It's a paddock, much like a thousand others, bordered by poplars and lying warm in the lee of the sawtooth hills around Waimumu, inland from Gore, in eastern Southland.

There's not a lot in Waimumu, to be honest. A couple of houses and a hall, like most, more vacant than used, but not neglected. In the smallest places, halls are like memory; something you don't want to lose because that really would mark the end.

So it's there, tidy, full of old functions, waiting in case it's needed. And the paddock's the same. Most of the time, it just grows its grass and sits there but, once every two years, it becomes a busy and teeming place, packed with people and tents and brand new tractors.

That's what's happening this week. The Southern Field Days have arrived, for the 16th time in the past 32 years. They alternate, you see, the Southern Field Days. Last year, they were at Lincoln. This year, it's Waimumu's turn again. And they're the biggest Southern Field Days ever. More than 600 exhibitors, crammed together, row by row; along the Blue Lane, Black Lane, White Lane, Orange, the Green and the Blue, Red, Purple and Pink.


In the gilded groves of the Super City, there could well be puzzlement as to the relevance of this. The languid habitues of Newmarket may regard any Field Days, Southern or otherwise, as nothing more than Deliverance with a cheque book. Fashion Week is more their thing - and ours too, supposedly.

The buzz from the boffins is that we've got to get high tech and whizzy. We must walk the Weta walk and talk the IT talk. Add value, head upmarket, tap into the cyber world. Farming is a sunset industry, old hat, old school, old world, prone to fouling pristine streams with incontinent cows.

There's no point flogging milk and trees and meat and wool to the world. Commodities are so yesterday!

Except they're not. They're still how we pay two-thirds of our bills. And Field Days aren't merely the heartland doing its thing. They're also the head land, a place where much of that cutting-edge stuff so beloved of the policy analysts is actually on show. It's just that they're not looking.

Innovation and success go hand in hand. Each feeds off the other. A quick walk around Waimumu is proof positive of that. Nothing exhaustive, mind. You can't wander round willy-nilly, when you're working. So this is no comprehensive list of our brightest and best high-tech export earners. It's just what was seen en route to the (slightly wobbly) portaloos.

Chances are, you won't have heard of any of these businesses. You won't know what they do. You may not even care. Farm machinery isn't sexy. It doesn't feature in the glossy mags. If there are machinery awards, and people do win gold for things like Best Export Wool Press, the eager telly bubbies don't turn up to gush as they do when some hand-pressed chablis gets a gold medal from an overseas quaffer, much impressed by its "mesmeric hints of raspberry, gooseberry, parsnip and lemongrass," not to mention "the notes of asparagus, licorice, beeswax and macaroni."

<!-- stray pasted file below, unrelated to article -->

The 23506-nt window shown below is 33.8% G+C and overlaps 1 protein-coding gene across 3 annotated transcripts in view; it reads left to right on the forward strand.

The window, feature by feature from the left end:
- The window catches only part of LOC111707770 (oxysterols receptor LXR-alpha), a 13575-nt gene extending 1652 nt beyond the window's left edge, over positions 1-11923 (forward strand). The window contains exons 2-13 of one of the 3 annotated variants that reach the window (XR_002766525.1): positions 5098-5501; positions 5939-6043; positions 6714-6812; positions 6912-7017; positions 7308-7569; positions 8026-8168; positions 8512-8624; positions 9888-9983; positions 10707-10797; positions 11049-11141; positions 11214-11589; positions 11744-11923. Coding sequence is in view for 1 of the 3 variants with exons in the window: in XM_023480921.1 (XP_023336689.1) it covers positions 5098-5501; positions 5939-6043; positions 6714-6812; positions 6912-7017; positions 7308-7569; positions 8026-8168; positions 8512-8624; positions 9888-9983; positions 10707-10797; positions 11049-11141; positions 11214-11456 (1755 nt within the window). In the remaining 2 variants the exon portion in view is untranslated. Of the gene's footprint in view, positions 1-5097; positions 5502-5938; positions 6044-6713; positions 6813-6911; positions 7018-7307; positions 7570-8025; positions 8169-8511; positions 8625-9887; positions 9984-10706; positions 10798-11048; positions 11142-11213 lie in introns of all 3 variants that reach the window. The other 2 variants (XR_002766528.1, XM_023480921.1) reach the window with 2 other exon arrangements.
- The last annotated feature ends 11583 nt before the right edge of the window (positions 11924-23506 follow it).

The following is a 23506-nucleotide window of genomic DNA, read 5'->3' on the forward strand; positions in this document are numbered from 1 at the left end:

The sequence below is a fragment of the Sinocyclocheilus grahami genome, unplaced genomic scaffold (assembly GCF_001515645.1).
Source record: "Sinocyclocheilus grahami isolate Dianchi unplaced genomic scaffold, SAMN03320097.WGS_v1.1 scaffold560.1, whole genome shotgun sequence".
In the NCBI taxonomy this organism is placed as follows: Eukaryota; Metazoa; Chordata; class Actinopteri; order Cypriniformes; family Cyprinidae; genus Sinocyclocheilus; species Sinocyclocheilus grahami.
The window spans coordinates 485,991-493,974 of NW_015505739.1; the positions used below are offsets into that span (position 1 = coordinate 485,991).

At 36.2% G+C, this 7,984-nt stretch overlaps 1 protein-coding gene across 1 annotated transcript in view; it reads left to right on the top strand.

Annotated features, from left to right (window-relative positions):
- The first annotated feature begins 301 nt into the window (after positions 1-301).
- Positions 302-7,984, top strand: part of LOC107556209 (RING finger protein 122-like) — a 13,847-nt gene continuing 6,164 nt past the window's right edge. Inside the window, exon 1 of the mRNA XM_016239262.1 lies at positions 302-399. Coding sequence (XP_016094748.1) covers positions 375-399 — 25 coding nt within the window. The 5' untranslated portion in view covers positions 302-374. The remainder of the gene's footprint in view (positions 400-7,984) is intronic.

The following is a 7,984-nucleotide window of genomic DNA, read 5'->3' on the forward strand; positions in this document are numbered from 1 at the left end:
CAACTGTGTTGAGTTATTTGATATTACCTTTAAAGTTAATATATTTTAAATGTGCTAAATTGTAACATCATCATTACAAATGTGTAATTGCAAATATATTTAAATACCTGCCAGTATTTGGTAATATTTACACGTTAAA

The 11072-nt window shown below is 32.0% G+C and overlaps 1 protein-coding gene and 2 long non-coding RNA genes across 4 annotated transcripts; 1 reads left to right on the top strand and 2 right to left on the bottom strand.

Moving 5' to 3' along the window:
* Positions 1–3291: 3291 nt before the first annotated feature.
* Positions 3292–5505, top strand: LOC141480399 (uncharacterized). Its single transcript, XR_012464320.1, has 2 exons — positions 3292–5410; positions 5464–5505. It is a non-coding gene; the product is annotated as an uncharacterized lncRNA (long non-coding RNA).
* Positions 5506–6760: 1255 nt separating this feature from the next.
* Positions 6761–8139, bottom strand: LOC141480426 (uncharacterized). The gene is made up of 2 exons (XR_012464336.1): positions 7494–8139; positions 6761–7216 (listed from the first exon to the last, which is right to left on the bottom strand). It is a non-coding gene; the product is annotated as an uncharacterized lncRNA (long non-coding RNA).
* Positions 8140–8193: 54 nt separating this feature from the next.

You can't get that with machinery, alas. Even if the mediocracy deemed drills to be sexy, it's hard to go overboard about "subtle hints of diesel" and "the translucent colour of the welds."

But here in the heartland head land, there are firms such as ICS, employing nine people in Rangiora and exporting their Dominator wool press to the US, Sweden and India. Or Trimax Mowing Systems with a slew of shiny red machines on show. Trimax has been operating for 31 years. Their factory's in Tauranga and 85 per cent of what they produce is exported.


The brochure says they're "positioned at the premium end of the market," producing Rotary Orchard mowers and other kit that's "aesthetically pleasing" and represents a "fresh, new approach to mower conception and design."

Put that in your high-tech pipe and smoke it, Mr Guru!

And don't forget Cross Slot No Tillage Systems either. It's the Rolls- Royce of drills, apparently. One chap who imports other people's gear says he's actually exported second-hand Cross Slots Drills because a used Cross Slot is still better than a new anything else. Last year, Kevin Larson, from Willow City, North Dakota, won the US Zero Till Farmer of the Year Award with his Cross Slot, which was also a finalist in the 2010 World Technology Awards Environment Section.

Must've happened when the Oscars were on.

Add Paddon Willet Discs ("Strongest on the market")

and RXP Plastics, whose modular sewage treatment systems - looking uncannily like a Martian laboratory - have been exported to Fiji and elsewhere and the case is closed, especially when you bear in mind these are but a fraction of the 600 sites.

Field Days may be a bit like Christian music festivals; odd things not easily accommodated in the world view of the urban pundit but what Waimumu proves is, even if the weld's not our oyster, plenty of people are shelling out for clever stuff we make.